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EU says Malta has worst hunting abuse record

By Herman Grech in the Times of Malta ? Wednesday December 8th 2004

The European Commission will be sending an inspection team to Malta in March amid claims that the island is the worst per capita abuser of hunting regulations in the EU. The Commission`s DG Environment has been inundated by letters of complaints from Maltese residents, tourists, MEPs and NGOs and it was high time for the EU to carry out a detailed inspection of the hunting situation in Malta, Anne Teller, administrator on hunting issues at DG Environment, told The Times. The six-man delegation will be made up of individuals from the DG Environment`s Nature and Biodiversity Unit and the Legal Unit.

The team was originally meant to visit Malta by the end of this year but decided to postpone its trip to March to coincide with a period notorious for illegal hunting. The delegation would be carrying out a series of inspections at various sites and will hold meetings with the police, government officials, NGOs and the hunters themselves.Following the visit to Malta, the DG Environment will then be mapping out a series of specific actions that need to be taken, failing which, the EU would embark on a strict procedure for faulting an obligation under Malta`s Accession Treaty. The EU could initiate what is known as Article 226 Procedure with the Courts of Justice which could, in the worst case scenario, lead to fines of ?200,000 a day for non-compliance. Ms Teller said a total of 95 per cent of complaint letters from Malta sent to the DG Environment`s Unit for Nature and Biodiversity revolve around hunting.

We receive letters about hunting in Malta every week, ranging from the fact that birds are being trapped and that migratory birds are being shot down during the close season, she said.In the case of bird trapping, a transition period was granted to Malta in the Accession Treaty to phase out trapping by December, 2008. The DG Environment has asked the Maltese authorities for clarification about several instances of protected birds being shot in the past few months. Birds of prey, including short-toed eagles, flamingos and herons were shot down at the height of the hunting season in September and October.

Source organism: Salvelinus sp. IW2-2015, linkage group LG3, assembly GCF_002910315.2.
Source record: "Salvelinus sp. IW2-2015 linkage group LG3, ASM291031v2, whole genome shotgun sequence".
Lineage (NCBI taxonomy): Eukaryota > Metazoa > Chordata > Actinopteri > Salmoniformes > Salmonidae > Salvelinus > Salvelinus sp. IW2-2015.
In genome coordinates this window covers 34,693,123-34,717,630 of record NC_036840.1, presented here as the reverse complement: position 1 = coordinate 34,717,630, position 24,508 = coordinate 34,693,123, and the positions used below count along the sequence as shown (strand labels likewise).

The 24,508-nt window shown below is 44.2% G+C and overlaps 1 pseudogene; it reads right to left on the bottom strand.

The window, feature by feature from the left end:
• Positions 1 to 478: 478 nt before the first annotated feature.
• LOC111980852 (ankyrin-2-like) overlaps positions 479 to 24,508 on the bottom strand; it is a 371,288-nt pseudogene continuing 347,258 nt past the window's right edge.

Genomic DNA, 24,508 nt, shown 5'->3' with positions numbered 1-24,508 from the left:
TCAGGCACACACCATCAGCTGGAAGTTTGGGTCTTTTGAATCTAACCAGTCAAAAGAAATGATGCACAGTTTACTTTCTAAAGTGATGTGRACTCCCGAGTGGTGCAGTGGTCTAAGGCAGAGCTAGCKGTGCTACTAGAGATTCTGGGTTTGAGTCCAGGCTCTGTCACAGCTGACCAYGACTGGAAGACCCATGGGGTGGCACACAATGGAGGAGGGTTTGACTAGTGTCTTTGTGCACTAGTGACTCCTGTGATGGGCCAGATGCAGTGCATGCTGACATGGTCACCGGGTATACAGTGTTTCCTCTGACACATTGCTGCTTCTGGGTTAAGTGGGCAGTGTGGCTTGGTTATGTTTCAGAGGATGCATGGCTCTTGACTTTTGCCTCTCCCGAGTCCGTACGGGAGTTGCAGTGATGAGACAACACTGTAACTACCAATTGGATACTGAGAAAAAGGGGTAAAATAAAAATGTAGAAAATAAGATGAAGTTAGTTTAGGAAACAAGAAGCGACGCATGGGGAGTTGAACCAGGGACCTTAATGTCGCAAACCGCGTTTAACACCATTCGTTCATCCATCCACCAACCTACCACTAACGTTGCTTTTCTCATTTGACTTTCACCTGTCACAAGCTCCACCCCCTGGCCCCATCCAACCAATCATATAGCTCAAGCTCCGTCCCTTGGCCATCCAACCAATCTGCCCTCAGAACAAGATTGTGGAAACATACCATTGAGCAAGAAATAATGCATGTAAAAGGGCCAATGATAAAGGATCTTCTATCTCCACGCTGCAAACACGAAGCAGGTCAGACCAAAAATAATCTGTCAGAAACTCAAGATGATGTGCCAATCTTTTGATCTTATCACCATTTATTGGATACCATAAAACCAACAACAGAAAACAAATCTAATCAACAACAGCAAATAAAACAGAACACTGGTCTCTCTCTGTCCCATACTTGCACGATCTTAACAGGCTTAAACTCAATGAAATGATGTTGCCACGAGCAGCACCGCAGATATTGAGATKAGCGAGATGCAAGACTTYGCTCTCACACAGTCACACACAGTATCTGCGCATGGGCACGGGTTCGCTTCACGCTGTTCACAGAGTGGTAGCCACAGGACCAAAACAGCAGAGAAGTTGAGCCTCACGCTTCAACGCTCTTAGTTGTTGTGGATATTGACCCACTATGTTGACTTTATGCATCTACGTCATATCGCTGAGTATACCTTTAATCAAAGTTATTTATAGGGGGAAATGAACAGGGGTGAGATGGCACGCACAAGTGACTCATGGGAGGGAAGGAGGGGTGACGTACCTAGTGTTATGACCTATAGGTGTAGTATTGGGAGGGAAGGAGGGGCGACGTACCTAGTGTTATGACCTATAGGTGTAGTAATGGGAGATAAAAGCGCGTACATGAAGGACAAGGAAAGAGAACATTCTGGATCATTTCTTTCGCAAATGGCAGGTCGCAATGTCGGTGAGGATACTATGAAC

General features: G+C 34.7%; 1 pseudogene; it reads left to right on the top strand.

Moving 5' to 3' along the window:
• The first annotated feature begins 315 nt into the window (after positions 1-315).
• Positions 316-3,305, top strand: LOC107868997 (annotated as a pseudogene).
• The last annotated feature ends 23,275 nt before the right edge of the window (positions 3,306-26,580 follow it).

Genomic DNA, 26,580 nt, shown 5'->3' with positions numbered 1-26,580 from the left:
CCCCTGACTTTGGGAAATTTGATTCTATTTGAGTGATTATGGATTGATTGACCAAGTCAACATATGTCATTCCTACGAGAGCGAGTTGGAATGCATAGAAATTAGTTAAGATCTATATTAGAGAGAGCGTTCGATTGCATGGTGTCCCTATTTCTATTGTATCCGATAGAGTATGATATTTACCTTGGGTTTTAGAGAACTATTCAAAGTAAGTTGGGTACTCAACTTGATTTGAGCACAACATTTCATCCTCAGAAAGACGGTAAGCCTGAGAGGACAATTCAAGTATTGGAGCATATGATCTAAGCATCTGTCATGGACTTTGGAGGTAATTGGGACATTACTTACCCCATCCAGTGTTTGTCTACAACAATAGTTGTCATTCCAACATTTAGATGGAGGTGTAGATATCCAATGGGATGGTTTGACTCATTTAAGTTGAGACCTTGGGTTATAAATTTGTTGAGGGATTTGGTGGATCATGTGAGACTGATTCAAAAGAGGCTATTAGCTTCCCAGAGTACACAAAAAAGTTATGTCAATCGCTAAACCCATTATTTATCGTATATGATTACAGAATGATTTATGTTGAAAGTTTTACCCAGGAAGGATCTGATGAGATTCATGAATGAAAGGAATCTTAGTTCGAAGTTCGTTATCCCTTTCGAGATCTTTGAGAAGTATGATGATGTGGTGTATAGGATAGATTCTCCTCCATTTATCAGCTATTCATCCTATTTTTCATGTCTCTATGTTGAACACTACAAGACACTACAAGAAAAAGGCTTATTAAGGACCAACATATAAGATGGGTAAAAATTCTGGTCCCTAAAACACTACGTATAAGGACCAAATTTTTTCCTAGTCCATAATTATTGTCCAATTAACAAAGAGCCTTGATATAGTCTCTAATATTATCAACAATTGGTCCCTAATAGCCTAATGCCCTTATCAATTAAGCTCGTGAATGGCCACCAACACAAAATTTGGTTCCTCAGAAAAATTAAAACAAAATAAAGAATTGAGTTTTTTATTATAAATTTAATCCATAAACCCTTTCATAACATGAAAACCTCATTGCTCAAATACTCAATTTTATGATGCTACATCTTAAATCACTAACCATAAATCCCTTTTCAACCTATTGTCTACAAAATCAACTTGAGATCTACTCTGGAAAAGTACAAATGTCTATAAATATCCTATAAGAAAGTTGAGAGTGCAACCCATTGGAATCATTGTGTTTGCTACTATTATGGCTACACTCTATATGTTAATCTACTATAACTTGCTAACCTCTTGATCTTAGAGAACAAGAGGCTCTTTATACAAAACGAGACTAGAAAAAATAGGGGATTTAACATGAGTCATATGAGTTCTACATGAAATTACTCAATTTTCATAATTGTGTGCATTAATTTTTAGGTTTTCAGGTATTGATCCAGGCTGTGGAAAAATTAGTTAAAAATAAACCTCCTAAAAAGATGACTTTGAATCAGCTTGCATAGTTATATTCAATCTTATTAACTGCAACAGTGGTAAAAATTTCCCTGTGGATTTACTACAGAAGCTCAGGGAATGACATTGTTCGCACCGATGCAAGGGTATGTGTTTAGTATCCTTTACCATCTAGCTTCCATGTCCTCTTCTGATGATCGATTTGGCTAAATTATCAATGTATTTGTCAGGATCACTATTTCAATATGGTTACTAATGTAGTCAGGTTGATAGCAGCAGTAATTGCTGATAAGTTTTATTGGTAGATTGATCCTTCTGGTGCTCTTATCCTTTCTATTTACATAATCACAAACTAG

She said the Commission was fully aware that Malta was in a transition period and that changes in behaviour will take some time. But we cannot expect Malta to continue delaying procedures to curb illegal hunting. Malta is behind schedule and that`s why we`re sending an inspection team there, she said.

Ms Teller said that several MEPs, especially British, Germans and Italians, have urged the EU to scrutinise Malta`s hunting situation closely. France, Italy, Spain, Malta and Cyprus were the biggest offenders in the EU where bird hunting was concerned, Ms Teller said, though Malta was now the worst in terms of per capita flouting of hunting regulations. Asked how the EU could verify that all the hunting claims were genuine, Ms Teller replied: We have photographs, we have records, we have several letters - and there are surrounding countries which are also keeping a close eye on the migratory birds going over Malta.

4th July 2014